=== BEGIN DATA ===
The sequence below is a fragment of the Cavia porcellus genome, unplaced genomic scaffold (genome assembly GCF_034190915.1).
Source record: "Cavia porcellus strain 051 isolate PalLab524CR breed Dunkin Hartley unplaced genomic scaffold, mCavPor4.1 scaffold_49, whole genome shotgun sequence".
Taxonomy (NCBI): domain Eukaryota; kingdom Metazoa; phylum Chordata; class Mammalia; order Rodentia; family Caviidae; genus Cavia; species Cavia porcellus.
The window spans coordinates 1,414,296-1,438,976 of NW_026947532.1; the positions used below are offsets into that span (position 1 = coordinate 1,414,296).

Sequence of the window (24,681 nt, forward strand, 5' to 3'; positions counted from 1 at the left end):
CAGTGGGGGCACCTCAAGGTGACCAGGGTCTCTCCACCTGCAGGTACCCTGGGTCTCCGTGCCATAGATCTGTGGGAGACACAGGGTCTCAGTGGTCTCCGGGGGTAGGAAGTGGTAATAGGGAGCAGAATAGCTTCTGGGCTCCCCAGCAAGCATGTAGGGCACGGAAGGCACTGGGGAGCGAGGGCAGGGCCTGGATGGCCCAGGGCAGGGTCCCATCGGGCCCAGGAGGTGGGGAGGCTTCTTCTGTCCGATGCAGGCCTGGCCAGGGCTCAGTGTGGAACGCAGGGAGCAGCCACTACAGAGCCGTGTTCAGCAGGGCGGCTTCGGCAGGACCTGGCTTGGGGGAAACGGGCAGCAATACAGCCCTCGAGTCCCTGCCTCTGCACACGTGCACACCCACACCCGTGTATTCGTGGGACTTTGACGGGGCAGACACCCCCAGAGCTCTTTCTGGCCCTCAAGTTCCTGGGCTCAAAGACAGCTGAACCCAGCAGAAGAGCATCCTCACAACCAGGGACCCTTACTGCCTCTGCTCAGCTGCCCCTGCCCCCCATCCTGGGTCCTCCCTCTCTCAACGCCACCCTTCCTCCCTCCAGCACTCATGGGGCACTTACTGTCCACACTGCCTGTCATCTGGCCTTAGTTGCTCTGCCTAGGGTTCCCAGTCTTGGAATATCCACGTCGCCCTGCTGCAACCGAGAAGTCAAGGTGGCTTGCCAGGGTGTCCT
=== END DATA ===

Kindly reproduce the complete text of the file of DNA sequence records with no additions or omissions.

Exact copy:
The sequence below is a fragment of the Cavia porcellus genome, unplaced genomic scaffold (genome assembly GCF_034190915.1).
Source record: "Cavia porcellus strain 051 isolate PalLab524CR breed Dunkin Hartley unplaced genomic scaffold, mCavPor4.1 scaffold_49, whole genome shotgun sequence".
Taxonomy (NCBI): domain Eukaryota; kingdom Metazoa; phylum Chordata; class Mammalia; order Rodentia; family Caviidae; genus Cavia; species Cavia porcellus.
The window spans coordinates 1,414,296-1,438,976 of NW_026947532.1; the positions used below are offsets into that span (position 1 = coordinate 1,414,296).

Sequence of the window (24,681 nt, forward strand, 5' to 3'; positions counted from 1 at the left end):
CAGTGGGGGCACCTCAAGGTGACCAGGGTCTCTCCACCTGCAGGTACCCTGGGTCTCCGTGCCATAGATCTGTGGGAGACACAGGGTCTCAGTGGTCTCCGGGGGTAGGAAGTGGTAATAGGGAGCAGAATAGCTTCTGGGCTCCCCAGCAAGCATGTAGGGCACGGAAGGCACTGGGGAGCGAGGGCAGGGCCTGGATGGCCCAGGGCAGGGTCCCATCGGGCCCAGGAGGTGGGGAGGCTTCTTCTGTCCGATGCAGGCCTGGCCAGGGCTCAGTGTGGAACGCAGGGAGCAGCCACTACAGAGCCGTGTTCAGCAGGGCGGCTTCGGCAGGACCTGGCTTGGGGGAAACGGGCAGCAATACAGCCCTCGAGTCCCTGCCTCTGCACACGTGCACACCCACACCCGTGTATTCGTGGGACTTTGACGGGGCAGACACCCCCAGAGCTCTTTCTGGCCCTCAAGTTCCTGGGCTCAAAGACAGCTGAACCCAGCAGAAGAGCATCCTCACAACCAGGGACCCTTACTGCCTCTGCTCAGCTGCCCCTGCCCCCCATCCTGGGTCCTCCCTCTCTCAACGCCACCCTTCCTCCCTCCAGCACTCATGGGGCACTTACTGTCCACACTGCCTGTCATCTGGCCTTAGTTGCTCTGCCTAGGGTTCCCAGTCTTGGAATATCCACGTCGCCCTGCTGCAACCGAGAAGTCAAGGTGGCTTGCCAGGGTGTCCT